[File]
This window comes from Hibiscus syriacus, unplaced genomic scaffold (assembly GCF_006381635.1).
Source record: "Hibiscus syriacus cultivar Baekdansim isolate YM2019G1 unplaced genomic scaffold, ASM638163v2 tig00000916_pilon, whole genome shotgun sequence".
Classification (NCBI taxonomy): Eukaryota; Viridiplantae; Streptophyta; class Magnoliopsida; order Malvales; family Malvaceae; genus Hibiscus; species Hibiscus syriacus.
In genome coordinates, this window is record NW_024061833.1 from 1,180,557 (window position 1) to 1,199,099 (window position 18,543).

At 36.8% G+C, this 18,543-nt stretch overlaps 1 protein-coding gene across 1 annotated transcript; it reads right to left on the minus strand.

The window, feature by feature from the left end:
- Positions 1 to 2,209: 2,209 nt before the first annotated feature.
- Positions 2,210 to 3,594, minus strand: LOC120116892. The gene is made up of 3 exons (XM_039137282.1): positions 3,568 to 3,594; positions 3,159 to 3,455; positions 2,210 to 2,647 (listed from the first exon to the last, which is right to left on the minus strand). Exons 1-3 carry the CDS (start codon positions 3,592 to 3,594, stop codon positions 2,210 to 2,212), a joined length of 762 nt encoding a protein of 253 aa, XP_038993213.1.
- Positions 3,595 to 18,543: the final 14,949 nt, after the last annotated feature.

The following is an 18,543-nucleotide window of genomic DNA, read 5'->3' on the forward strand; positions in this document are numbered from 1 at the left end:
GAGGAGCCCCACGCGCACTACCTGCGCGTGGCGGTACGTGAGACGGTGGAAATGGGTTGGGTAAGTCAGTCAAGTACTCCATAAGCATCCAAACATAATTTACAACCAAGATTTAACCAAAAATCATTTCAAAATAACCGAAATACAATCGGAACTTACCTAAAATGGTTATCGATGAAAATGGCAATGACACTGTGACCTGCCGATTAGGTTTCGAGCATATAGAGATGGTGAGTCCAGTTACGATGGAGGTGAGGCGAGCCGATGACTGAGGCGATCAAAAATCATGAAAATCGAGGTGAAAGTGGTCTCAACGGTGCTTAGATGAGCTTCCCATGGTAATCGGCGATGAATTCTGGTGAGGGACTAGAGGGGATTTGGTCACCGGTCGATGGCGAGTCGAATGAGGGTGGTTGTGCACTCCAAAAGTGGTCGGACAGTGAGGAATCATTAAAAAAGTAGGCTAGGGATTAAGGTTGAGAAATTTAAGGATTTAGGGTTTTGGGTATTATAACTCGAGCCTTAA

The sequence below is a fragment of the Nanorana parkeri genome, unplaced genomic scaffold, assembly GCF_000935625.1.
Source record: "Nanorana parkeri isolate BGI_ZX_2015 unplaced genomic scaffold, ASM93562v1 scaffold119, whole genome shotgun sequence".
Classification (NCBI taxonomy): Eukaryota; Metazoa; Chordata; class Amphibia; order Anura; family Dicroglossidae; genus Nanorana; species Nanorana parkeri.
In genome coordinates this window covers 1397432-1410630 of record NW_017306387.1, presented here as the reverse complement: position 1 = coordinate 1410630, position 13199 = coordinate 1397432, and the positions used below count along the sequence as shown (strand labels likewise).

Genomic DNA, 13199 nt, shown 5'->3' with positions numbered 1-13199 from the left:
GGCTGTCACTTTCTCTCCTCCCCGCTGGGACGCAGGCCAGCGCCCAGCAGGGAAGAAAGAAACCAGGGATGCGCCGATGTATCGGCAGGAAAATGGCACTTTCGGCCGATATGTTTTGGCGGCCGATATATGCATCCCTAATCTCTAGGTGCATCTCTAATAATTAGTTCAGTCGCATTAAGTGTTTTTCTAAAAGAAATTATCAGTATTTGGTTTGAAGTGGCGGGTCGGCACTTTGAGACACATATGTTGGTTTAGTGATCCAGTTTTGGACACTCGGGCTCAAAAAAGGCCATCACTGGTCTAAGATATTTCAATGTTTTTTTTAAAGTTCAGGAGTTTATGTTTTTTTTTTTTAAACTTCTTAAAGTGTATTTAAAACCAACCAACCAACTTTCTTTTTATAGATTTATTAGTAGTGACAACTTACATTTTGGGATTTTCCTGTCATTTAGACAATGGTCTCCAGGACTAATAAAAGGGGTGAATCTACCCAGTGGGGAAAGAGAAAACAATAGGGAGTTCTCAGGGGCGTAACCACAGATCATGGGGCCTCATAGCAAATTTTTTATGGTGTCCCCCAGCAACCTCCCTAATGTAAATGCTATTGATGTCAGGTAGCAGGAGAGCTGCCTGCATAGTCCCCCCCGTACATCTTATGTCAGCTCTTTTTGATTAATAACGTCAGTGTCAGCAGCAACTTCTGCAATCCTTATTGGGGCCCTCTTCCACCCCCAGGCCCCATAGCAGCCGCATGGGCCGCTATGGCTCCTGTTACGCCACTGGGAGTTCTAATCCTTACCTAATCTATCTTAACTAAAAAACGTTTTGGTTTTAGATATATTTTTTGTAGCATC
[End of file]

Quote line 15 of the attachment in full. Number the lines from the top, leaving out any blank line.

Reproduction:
In genome coordinates this window covers 1397432-1410630 of record NW_017306387.1, presented here as the reverse complement: position 1 = coordinate 1410630, position 13199 = coordinate 1397432, and the positions used below count along the sequence as shown (strand labels likewise).